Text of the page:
(The Center Square) — Georgia rarely houses foster children in hotel rooms, a reversal of a controversial practice that caught the attention of federal authorities.
The news that the state no longer uses hotel rooms follows reports of widespread, systemic breakdowns within Georgia’s foster care system. Last year, the state spent $28 million to house children in hotels, sometimes for months.
Earlier this year, U.S. Sens. Jon Ossoff, D-Georgia, and Marsha Blackburn, R-Tennessee, sent a letter to the Georgia Division of Family and Children Services questioning the agency’s ability to protect children in their care. During a Tuesday Senate Study Committee on Foster Care and Adoption hearing, Candice Broce, commissioner of the Department of Human Services and director of the DFCS, said that on Sept. 8, the state had no foster children in hotels.
“We didn’t do a lot of celebration because we know, again, that it’s a moving target,” Broce said. “On any given day, we have kids that enter custody or may disrupt their current placement in a foster home or a congregate care setting, and we have to consider a hotel.
“We were absolutely thrilled to finally reach that, and since that time, we have been staying at zero or really keeping the use of hotels or office stays at [a] minimum — for true emergency situations,” Broce added.
The Senate committee is exploring possible solutions to improve the state’s maligned foster care system and plans to make recommendations for lawmakers to consider. The state has roughly 11,000 children in its foster care on any given day.
“I believe if you are pro-life, then you have to be pro-life at every step of the way,” Lt. Governor Burt Jones said during Americans for Prosperity-GA’s inaugural Pathway to Prosperity Summit. “We’re vastly improving our foster care system, our DFCS program, and we’re going to make it easier and more accessible to adopt children here in this state.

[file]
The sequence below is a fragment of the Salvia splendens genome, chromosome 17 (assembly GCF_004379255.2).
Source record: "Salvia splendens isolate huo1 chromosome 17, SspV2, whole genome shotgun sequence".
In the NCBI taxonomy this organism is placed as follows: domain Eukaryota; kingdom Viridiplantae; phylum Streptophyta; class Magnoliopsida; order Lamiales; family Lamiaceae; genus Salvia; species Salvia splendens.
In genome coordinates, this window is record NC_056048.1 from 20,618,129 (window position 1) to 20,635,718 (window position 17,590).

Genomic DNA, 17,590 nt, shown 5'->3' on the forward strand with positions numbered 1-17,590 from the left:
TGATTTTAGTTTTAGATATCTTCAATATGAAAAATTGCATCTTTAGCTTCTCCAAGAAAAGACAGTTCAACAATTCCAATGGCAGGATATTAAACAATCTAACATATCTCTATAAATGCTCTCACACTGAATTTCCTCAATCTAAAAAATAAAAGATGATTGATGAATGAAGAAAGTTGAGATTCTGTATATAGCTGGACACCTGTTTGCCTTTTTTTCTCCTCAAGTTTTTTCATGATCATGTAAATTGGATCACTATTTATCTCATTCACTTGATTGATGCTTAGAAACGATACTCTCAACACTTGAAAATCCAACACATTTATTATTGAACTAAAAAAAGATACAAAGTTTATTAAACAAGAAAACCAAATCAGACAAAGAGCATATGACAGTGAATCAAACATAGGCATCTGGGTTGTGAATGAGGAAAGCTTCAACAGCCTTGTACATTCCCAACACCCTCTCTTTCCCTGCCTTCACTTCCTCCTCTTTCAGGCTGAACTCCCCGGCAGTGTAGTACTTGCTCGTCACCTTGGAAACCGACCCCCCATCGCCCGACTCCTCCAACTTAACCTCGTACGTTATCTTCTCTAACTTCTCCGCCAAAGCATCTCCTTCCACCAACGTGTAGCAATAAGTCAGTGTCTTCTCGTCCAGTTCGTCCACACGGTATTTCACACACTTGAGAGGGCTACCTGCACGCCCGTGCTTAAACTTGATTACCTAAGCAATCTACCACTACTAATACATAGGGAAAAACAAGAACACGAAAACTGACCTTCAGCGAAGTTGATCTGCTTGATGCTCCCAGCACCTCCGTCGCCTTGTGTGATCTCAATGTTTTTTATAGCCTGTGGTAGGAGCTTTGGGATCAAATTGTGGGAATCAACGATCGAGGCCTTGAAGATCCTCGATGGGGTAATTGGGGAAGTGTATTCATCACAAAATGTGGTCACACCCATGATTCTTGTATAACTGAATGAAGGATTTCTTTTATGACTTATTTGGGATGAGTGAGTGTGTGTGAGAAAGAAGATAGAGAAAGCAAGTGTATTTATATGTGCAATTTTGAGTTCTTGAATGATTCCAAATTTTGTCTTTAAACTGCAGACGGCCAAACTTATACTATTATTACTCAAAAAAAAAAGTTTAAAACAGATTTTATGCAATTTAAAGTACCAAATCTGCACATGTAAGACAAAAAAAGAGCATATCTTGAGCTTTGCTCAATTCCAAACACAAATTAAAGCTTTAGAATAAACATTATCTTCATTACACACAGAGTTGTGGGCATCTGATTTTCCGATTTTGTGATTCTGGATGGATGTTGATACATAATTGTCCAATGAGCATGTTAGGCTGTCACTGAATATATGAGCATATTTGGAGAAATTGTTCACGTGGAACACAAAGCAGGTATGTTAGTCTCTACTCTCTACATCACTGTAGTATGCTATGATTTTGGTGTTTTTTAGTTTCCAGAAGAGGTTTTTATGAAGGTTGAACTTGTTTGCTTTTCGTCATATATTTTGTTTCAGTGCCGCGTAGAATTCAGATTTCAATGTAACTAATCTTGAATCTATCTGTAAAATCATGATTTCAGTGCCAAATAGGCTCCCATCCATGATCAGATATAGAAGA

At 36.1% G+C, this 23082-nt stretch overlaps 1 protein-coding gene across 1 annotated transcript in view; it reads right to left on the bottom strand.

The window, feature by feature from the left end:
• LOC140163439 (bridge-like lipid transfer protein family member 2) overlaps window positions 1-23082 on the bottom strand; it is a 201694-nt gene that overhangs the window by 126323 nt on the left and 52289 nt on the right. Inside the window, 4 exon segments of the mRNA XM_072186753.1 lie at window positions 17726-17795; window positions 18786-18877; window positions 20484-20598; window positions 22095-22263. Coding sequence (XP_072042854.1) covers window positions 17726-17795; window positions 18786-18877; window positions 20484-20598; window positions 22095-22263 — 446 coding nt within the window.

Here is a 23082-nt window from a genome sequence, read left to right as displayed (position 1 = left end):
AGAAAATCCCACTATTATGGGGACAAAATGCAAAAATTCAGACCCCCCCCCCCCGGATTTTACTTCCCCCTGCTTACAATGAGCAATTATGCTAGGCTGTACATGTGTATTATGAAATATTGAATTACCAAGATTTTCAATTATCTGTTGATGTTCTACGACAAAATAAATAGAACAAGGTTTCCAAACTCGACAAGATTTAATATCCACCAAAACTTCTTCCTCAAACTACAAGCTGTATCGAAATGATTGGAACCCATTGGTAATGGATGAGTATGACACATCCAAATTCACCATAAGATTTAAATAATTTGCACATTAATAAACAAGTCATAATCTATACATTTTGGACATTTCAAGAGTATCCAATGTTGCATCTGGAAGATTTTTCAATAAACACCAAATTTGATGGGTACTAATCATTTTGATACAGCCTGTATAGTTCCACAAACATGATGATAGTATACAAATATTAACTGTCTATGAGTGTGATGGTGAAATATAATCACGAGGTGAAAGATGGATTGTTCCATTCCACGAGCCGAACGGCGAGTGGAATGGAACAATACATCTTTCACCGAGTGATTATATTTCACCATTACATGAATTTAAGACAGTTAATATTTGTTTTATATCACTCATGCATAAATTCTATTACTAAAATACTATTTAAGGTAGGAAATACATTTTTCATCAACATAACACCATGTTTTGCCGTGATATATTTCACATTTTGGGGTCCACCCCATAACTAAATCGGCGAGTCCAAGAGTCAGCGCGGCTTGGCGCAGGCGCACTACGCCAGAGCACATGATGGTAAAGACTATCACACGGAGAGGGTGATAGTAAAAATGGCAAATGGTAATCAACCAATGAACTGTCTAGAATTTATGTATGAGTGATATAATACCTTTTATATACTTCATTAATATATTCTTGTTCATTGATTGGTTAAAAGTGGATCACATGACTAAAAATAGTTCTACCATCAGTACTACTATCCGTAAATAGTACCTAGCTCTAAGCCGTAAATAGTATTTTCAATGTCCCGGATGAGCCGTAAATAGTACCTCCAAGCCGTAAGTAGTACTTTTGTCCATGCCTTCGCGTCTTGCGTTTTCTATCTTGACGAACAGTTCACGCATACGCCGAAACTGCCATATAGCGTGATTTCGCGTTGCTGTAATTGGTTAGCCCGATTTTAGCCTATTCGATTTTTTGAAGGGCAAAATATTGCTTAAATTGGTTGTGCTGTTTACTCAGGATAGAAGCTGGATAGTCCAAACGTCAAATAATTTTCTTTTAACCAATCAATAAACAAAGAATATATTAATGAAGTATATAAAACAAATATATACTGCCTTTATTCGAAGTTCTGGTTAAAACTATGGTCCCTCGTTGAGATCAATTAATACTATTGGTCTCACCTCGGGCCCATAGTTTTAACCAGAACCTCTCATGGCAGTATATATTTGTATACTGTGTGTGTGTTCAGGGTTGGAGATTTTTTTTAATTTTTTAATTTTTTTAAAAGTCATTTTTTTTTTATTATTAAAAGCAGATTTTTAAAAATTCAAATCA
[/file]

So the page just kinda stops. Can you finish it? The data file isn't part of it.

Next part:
“We had over 100 children in our foster care system that were staying in hotel rooms,” Jones, a Republican, said. “That’s totally unacceptable, and I was proud to say that in just a few short months, we’ve totally reversed that.”
Officials say Senate Bill 133, a priority of Jones and which Gov. Brian Kemp signed into law in May, has helped eliminate the need for hotels. The measure establishes a uniform process for DFCS to address custody of children.
Despite the improvement, on Monday, the state used a hotel for three foster children statewide.
“All of those were emergencies — true emergencies,” Broce said. “None of them were in Fulton or DeKalb County, which is remarkable. In fact, in those two counties, we have … stayed at zero. We’ve got a streak running, which is really fantastic when you consider the population of children in custody in those two counties.”
Spokespeople for Ossoff did not respond to a request for comment.
By T.A. DeFeo | The Center Square contributor